Wednesday, 31 May 2017

Valuing Banks

There are four complications in the valuation of banks:

  1. the latitude managers have with respect to accounting decisions,
  2. lack of transparency,
  3. the level of leverage, and 
  4. the fact that banks are multibusiness companies.

Those businesses include

  1. borrowing and lending,
  2. underwriting and placement of securities,
  3. payment services, 
  4. asset management, 
  5. proprietary trading, and 
  6. brokerage.

DCF on operations approach is not appropriate

In valuing a bank, a discounted cash flow (DCF) on operations approach is not appropriate because interest rates revenue, and costs, are part of operating income.

Equity DCF method is more appropriate

The equity DCF method is more appropriate, and the analyst should triangulate the results with a multiples-based valuation.

The equity approach uses a modified version of the value driver formula in which

  • return on equity (ROE) and return on new equity (RONE) replace ROIC and RONIC, and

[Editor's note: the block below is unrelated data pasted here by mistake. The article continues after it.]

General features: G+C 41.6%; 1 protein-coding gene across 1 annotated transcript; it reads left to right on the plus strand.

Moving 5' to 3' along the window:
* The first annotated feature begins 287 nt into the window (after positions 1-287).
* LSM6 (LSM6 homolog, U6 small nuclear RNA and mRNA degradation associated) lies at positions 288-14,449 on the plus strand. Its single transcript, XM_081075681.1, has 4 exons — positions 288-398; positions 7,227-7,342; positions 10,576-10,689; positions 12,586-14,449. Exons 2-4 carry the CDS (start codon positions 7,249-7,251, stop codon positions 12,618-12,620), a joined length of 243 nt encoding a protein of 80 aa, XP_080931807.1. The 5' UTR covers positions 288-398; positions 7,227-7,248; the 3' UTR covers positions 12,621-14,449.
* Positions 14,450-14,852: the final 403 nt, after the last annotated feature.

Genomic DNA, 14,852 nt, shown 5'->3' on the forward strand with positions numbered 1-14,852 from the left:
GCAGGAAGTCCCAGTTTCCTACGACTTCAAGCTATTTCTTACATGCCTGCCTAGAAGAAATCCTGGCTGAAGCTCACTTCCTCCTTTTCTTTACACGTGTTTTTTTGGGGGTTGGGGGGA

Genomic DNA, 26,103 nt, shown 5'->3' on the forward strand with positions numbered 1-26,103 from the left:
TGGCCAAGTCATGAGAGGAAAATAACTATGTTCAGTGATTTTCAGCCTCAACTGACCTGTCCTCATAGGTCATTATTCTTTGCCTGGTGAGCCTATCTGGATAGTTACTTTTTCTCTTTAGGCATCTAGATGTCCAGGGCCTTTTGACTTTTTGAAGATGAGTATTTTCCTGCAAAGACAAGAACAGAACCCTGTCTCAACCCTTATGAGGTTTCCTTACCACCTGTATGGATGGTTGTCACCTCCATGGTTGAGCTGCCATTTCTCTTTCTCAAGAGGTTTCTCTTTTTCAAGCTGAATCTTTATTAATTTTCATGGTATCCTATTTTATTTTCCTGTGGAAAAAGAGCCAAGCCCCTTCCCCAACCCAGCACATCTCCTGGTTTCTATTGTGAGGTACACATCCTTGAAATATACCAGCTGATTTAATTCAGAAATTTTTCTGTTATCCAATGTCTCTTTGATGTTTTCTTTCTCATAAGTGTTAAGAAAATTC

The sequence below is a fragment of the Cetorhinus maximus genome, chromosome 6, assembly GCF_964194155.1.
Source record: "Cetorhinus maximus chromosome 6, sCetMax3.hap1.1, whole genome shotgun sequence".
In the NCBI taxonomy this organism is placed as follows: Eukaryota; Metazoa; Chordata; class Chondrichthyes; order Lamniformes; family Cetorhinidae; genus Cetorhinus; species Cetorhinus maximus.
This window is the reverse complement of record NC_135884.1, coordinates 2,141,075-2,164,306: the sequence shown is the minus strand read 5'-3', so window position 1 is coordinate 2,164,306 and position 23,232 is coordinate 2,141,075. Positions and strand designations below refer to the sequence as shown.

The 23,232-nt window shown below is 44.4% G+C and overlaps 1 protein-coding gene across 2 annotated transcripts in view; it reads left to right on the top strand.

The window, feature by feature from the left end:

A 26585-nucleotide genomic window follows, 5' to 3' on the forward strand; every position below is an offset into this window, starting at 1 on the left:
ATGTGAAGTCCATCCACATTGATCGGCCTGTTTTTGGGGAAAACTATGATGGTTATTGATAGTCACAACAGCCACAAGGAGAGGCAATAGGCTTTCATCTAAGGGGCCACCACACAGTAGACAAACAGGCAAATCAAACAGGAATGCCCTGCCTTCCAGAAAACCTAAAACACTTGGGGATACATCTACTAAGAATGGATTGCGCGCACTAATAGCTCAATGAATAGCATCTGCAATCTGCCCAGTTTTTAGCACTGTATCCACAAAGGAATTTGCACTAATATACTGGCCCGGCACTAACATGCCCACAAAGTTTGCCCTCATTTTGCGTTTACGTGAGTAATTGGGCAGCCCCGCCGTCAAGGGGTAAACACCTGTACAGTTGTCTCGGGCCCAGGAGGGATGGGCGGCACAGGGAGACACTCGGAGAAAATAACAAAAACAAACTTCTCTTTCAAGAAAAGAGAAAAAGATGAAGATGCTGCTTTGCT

• net income replaces NOPLAT:

Current Value at time t = Net Income at time t+1  *  [1 - (g/RONE)] / ke - g

ke = cost of equity

Problems and complications in bank valuations

Problems associated with applying the equity DCF valuation method include

  • determining the source of value, 
  • the effect of leverage, and 
  • the cost of holding equity capital.

Economic spread analysis can help determine the sources of value creation.

Other complications in bank valuations are

  • monitoring the yield curve and forward rates, 
  • estimating loan loss provisions, 
  • approximating the bank's equity risk capital needs, and 
  • constructing separate statements for each of the bank's activities.

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